You can reduce your risk of shingles with a simple vaccine.
There's a good chance you had chickenpox as a child, but you may not remember for certain. Having chickenpox as a child puts you at risk of developing shingles as an adult. Shingles is a viral infection that affects about one-third of the United States population, mostly adults over 60, with approximately one million new cases every year.
The good news is that there are shingles vaccines available that can help prevent the development of this uncomfortable condition. Even if you don't remember whether you had chickenpox or not, if you're an adult age 50 or older you should get vaccinated.
Shingles is an infection caused by the varicella-zoster virus, which is the same virus that causes chickenpox. Once you've had chickenpox, this virus remains in your body and can reappear later in your life as shingles.
The initial symptoms of shingles may include pain, tingling, numbness, and itching. Some people may also experience fever, headache, chills, fatigue, or an upset stomach.
Between one and fourteen days after the initial symptoms, which can range from mild to severe, a rash consisting of fluid-filled blisters will appear. They can be painful and itchy and usually appear in a single stripe along one side of your face and torso, although they can be more widespread as well. Within about a week, those blisters will turn to scabs and can take up to four weeks to heal completely.
Shingles can be contagious in certain situations. People who have never had chickenpox or the chickenpox vaccine can develop chickenpox (not shingles) if they are exposed to fluid from the blisters of a person with shingles. Once the blisters scab over, they are no longer contagious.
There is no cure for shingles, but there are vaccines available to protect against it. The newest and preferred vaccine is Shingrix®. It is recommended for all healthy adults age 50 and older, even if they aren't sure if they have had chickenpox in the past, or if they have already had shingles. Two doses of the Shingrix vaccine, spaced two to six months apart, is more than 90 percent effective at preventing shingles and its complications. For at least the first four years after it's administered, the vaccine remains about 85 percent effective. For those who do develop shingles, the vaccine helps reduce the length and severity of the symptoms and complications.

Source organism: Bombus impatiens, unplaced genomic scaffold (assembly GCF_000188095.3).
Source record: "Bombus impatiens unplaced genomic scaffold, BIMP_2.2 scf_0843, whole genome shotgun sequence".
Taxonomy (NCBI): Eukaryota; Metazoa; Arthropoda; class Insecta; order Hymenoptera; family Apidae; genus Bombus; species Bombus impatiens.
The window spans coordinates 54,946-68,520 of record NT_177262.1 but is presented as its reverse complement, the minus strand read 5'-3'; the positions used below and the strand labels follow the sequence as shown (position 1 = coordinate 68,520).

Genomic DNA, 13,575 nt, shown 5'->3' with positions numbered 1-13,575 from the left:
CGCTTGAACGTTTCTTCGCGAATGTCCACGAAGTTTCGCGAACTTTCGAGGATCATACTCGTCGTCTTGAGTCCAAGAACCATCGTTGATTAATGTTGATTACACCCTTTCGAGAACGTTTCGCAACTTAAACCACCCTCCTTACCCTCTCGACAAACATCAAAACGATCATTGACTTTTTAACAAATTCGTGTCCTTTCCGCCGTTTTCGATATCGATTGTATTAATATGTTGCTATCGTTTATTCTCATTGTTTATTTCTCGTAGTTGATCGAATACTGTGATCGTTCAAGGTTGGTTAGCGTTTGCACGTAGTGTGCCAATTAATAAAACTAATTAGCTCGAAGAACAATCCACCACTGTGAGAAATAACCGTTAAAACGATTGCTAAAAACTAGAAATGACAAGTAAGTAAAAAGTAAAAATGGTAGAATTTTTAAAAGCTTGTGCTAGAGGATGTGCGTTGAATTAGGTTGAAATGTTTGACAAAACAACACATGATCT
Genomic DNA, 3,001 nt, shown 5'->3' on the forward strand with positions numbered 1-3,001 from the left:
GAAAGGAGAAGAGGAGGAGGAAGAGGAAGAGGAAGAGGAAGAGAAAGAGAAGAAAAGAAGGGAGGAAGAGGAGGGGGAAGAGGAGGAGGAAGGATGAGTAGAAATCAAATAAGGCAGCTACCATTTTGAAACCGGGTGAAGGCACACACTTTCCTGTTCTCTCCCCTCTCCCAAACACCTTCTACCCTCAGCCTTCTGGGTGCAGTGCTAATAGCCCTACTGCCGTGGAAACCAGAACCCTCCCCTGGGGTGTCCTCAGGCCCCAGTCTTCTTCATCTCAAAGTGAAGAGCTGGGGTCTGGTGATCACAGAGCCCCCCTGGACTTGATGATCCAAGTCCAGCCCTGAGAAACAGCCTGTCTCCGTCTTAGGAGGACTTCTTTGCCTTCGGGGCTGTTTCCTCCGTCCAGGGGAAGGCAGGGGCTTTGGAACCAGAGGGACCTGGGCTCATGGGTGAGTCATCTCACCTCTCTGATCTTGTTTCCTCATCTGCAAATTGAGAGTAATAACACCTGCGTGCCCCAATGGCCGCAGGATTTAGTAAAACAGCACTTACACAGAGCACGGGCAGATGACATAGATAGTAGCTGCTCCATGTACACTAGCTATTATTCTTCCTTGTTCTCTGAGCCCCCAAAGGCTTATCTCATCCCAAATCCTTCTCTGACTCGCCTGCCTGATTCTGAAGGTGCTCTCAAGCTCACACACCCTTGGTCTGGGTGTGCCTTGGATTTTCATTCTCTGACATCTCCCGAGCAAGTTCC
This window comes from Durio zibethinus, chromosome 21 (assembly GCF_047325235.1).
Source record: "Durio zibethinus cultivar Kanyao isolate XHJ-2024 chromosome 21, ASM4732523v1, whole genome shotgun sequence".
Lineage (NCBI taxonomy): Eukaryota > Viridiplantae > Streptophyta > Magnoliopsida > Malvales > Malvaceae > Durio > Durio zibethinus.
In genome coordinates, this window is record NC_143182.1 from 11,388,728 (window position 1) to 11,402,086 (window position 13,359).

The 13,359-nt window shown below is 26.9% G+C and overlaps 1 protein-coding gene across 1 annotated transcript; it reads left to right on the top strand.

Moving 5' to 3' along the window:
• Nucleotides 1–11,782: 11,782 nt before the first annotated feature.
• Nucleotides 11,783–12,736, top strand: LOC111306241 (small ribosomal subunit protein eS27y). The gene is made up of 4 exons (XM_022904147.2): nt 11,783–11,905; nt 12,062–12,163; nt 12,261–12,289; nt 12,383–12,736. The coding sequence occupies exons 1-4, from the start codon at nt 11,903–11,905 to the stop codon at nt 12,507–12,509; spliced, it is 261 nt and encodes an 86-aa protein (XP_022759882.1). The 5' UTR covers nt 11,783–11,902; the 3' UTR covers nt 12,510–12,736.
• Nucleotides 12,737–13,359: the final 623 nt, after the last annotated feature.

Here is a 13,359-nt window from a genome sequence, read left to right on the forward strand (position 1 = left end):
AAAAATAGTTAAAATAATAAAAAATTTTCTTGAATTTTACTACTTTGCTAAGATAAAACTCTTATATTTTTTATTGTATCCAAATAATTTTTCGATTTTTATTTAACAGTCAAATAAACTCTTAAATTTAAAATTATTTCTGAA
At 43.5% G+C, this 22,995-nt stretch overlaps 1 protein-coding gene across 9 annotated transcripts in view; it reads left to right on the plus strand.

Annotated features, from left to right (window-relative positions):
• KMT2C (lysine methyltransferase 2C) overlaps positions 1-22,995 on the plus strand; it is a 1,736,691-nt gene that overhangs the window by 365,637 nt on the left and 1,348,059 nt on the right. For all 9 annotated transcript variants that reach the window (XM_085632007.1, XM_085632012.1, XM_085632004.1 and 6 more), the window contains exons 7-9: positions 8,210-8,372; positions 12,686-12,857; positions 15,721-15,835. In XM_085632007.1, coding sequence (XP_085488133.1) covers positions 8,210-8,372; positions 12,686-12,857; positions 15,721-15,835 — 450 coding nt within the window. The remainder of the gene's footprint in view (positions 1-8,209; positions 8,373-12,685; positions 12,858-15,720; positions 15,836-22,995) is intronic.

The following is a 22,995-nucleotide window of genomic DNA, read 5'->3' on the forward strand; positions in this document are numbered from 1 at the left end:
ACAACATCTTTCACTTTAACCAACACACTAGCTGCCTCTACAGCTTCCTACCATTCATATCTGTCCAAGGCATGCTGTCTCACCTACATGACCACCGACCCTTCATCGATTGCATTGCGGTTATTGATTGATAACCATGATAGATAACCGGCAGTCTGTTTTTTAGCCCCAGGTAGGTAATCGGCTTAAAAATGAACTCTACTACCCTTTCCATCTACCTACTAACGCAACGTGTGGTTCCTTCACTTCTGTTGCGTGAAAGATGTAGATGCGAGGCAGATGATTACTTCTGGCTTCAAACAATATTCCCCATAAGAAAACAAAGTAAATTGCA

Zostavax®, a vaccine in use since 2006, is recommended for adults age 60 and older. It is less effective than Shingrix, but can still be used if a person prefers Zostavax, is allergic to Shingrix, or if Shingrix is not available and immediate vaccination is requested. If you were initially vaccinated with Zostavax, it is recommended that you be revaccinated with Shingrix. Consult your Rite Aid pharmacist to determine the best time to get Shingrix.
The unpleasant and painful symptoms of shingles usually pass within two to four weeks. In some cases, though, shingles can lead to longer-term complications.
Postherpetic neuralgia (PHN) is a shingles-related condition in which pain continues after the scabs have healed. PHN is the result of damaged nerve fibers sending pain signals from your skin to your brain. This pain can last several weeks, months, or even longer and might range from mild to intense. If you have shingles or are recovering, schedule regular checkups with your doctor to monitor your progress.
If you have questions about the vaccination or need additional shingles vaccine recommendations, talk with your Rite Aid Pharmacist about the options that are available to you and schedule your appointment today.
By Joelle Klein
Centers for Disease Control and Prevention, Shingles (Herpes Zoster)
Medline Plus, Shingles
Centers for Disease Control and Prevention, Shingles Vaccination
Mayo Clinic, Shingles
Centers for Disease Control and Prevention, Recombinant Shingles VIS
The History of Vaccines, Chickenpox
These articles are not a substitute for medical advice, and are not intended to treat or cure any disease. Advances in medicine may cause this information to become outdated, invalid, or subject to debate. Professional opinions and interpretations of scientific literature may vary. Consult your healthcare professional before making changes to your diet, exercise, or medication regime.